Article Text


Vitamin D associates with improved quality of life in participants with irritable bowel syndrome: outcomes from a pilot trial
  1. Simon Tazzyman1,
  2. Nicholas Richards1,
  3. Andrew R Trueman1,
  4. Amy L Evans1,
  5. Vicky A Grant1,
  6. Iveta Garaiova2,
  7. Sue F Plummer2,
  8. Elizabeth A Williams3,
  9. Bernard M Corfe1
  1. 1Academic Unit of Surgical Oncology, Department of Oncology, University of Sheffield, Sheffield, UK
  2. 2Research Department, Cultech Ltd, Baglan Industrial Park, Port Talbot, UK
  3. 3Human Nutrition Unit, Department of Oncology, University of Sheffield, Sheffield, UK
  1. Correspondence to Dr Bernard Corfe; b.m.corfe{at}


Background Vitamin D deficiency has been associated or implicated with the pathophysiology of the gastrointestinal conditions inflammatory bowel disease and colorectal cancer, as well as with depression. No trials or epidemiology studies to date have investigated a link with irritable bowel syndrome (IBS). A single case report has suggested a benefit in IBS of vitamin D supplementation. We hypothesised that IBS participants with vitamin D insufficiency would benefit from repletion in terms of their IBS symptoms. We undertook a pilot trial to provide data to support a power calculation and to justify a full trial.

Methods This was a randomised, double blinded, three-arm parallel design trial of vitamin D, placebo or a combination of vitamin D and probiotics. Participants were further stratified according to whether they were vitamin D replete or insufficient. Vitamin D status was determined by blood test at baseline and exit; IBS symptoms were assessed by validated questionnaire; dietary intakes were assessed by food frequency questionnaire.

Results A significant proportion of the IBS population were vitamin D deficient, such that the replete stratum could not be adequately recruited. There was a significant association in the baseline data between circulating vitamin D level and quality of life (“How much has IBS affected your life?”). Supplementation significantly improved vitamin D level versus placebo. IBS symptoms were not significantly improved in this pilot, although a power calculation was enabled from the intervention data.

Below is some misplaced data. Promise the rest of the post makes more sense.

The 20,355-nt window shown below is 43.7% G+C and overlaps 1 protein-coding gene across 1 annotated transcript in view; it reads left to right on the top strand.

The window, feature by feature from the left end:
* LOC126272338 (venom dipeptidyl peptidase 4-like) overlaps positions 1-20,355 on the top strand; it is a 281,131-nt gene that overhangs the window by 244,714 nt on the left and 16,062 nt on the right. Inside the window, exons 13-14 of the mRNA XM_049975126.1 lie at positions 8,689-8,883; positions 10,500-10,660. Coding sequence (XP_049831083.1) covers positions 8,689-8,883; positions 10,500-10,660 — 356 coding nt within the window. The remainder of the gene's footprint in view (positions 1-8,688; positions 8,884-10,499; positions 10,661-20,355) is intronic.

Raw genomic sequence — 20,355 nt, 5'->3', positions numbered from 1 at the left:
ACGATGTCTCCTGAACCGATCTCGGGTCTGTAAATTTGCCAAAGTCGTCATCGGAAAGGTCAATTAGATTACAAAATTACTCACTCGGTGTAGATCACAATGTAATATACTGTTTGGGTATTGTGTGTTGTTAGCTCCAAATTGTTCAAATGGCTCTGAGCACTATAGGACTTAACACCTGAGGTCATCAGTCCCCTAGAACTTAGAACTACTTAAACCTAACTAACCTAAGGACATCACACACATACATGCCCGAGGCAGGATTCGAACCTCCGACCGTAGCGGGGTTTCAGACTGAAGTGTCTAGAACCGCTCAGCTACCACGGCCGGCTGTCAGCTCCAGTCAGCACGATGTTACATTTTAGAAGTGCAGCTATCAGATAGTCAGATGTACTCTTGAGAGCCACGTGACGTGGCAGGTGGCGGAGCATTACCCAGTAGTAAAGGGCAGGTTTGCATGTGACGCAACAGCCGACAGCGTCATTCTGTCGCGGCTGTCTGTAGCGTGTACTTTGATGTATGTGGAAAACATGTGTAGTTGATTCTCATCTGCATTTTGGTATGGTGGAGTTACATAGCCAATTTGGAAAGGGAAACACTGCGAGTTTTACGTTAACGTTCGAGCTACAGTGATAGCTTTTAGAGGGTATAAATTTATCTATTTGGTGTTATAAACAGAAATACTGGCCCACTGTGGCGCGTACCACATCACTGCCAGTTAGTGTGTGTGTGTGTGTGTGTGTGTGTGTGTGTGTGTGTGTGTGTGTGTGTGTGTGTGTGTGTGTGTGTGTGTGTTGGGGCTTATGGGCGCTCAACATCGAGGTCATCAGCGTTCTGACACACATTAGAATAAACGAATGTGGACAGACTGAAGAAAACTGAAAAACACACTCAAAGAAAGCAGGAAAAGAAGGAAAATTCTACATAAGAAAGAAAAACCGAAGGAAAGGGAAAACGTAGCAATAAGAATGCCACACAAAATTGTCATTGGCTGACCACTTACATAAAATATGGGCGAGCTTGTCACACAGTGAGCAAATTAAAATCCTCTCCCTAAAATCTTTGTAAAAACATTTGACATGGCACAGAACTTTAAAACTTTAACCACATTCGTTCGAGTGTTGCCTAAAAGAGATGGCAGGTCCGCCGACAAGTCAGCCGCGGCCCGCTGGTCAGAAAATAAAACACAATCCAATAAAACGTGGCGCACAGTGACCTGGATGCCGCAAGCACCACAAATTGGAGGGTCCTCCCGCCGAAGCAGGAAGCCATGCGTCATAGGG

Conclusions The IBS population exhibits significant levels of vitamin D insufficiency and would benefit from screening and possible supplementation. The impact of IBS on quality of life may be reduced by vitamin D level. Future trials should have a sample size of over 97.

Trial registration number: ICTRN 6116003917.


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Summary box

What is already known about this subject?

  • ▸  Irritable bowel syndrome (IBS) is a chronic functional gastrointestinal (GI) disorder that affects 10–15% of western populations, yet its pathogenesis and management are poorly characterised.

  • ▸  Vitamin D supplementation has been associated with positive outcomes in other lower-GI conditions, including cancer prevention and colitis.

  • ▸  Few studies to date have reported any relationship between vitamin D and IBS, although we recently reported a case study in this area.

What are the new findings?

  • ▸  The IBS population exhibits low concentrations of serum 25OHD; these levels respond to supplementation.

  • ▸  There is a significant positive association between quality of life and circulating 25OHD concentrations.

  • ▸  We provide data on which to inform power calculations for a larger clinical trial of vitamin D supplementation in IBS patients.

How might it impact on clinical practice in the foreseeable future?